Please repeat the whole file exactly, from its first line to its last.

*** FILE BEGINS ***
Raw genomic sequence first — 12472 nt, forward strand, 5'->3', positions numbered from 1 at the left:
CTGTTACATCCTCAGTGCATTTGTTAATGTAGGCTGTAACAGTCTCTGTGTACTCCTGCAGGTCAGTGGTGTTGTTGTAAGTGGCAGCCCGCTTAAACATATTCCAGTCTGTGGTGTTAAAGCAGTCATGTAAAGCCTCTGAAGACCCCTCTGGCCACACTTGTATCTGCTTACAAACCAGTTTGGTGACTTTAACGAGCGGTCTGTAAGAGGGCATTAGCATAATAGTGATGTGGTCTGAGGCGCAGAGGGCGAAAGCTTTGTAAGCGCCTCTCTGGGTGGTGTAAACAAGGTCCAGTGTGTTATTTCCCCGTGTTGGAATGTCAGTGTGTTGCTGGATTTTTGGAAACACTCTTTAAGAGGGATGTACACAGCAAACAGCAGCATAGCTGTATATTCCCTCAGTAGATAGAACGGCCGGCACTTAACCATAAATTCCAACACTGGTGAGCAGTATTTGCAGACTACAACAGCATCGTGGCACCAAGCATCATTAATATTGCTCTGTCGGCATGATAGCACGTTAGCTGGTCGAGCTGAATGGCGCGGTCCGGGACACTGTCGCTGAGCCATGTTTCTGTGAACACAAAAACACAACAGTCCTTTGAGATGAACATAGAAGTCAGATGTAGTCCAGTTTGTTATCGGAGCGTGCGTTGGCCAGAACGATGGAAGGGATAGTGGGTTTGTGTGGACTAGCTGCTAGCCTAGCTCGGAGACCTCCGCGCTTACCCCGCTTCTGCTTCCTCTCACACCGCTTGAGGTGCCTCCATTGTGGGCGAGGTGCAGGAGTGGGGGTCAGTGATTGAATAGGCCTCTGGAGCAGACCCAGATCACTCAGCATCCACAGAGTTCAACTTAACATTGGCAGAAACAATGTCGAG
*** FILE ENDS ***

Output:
Raw genomic sequence first — 12472 nt, forward strand, 5'->3', positions numbered from 1 at the left:
CTGTTACATCCTCAGTGCATTTGTTAATGTAGGCTGTAACAGTCTCTGTGTACTCCTGCAGGTCAGTGGTGTTGTTGTAAGTGGCAGCCCGCTTAAACATATTCCAGTCTGTGGTGTTAAAGCAGTCATGTAAAGCCTCTGAAGACCCCTCTGGCCACACTTGTATCTGCTTACAAACCAGTTTGGTGACTTTAACGAGCGGTCTGTAAGAGGGCATTAGCATAATAGTGATGTGGTCTGAGGCGCAGAGGGCGAAAGCTTTGTAAGCGCCTCTCTGGGTGGTGTAAACAAGGTCCAGTGTGTTATTTCCCCGTGTTGGAATGTCAGTGTGTTGCTGGATTTTTGGAAACACTCTTTAAGAGGGATGTACACAGCAAACAGCAGCATAGCTGTATATTCCCTCAGTAGATAGAACGGCCGGCACTTAACCATAAATTCCAACACTGGTGAGCAGTATTTGCAGACTACAACAGCATCGTGGCACCAAGCATCATTAATATTGCTCTGTCGGCATGATAGCACGTTAGCTGGTCGAGCTGAATGGCGCGGTCCGGGACACTGTCGCTGAGCCATGTTTCTGTGAACACAAAAACACAACAGTCCTTTGAGATGAACATAGAAGTCAGATGTAGTCCAGTTTGTTATCGGAGCGTGCGTTGGCCAGAACGATGGAAGGGATAGTGGGTTTGTGTGGACTAGCTGCTAGCCTAGCTCGGAGACCTCCGCGCTTACCCCGCTTCTGCTTCCTCTCACACCGCTTGAGGTGCCTCCATTGTGGGCGAGGTGCAGGAGTGGGGGTCAGTGATTGAATAGGCCTCTGGAGCAGACCCAGATCACTCAGCATCCACAGAGTTCAACTTAACATTGGCAGAAACAATGTCGAG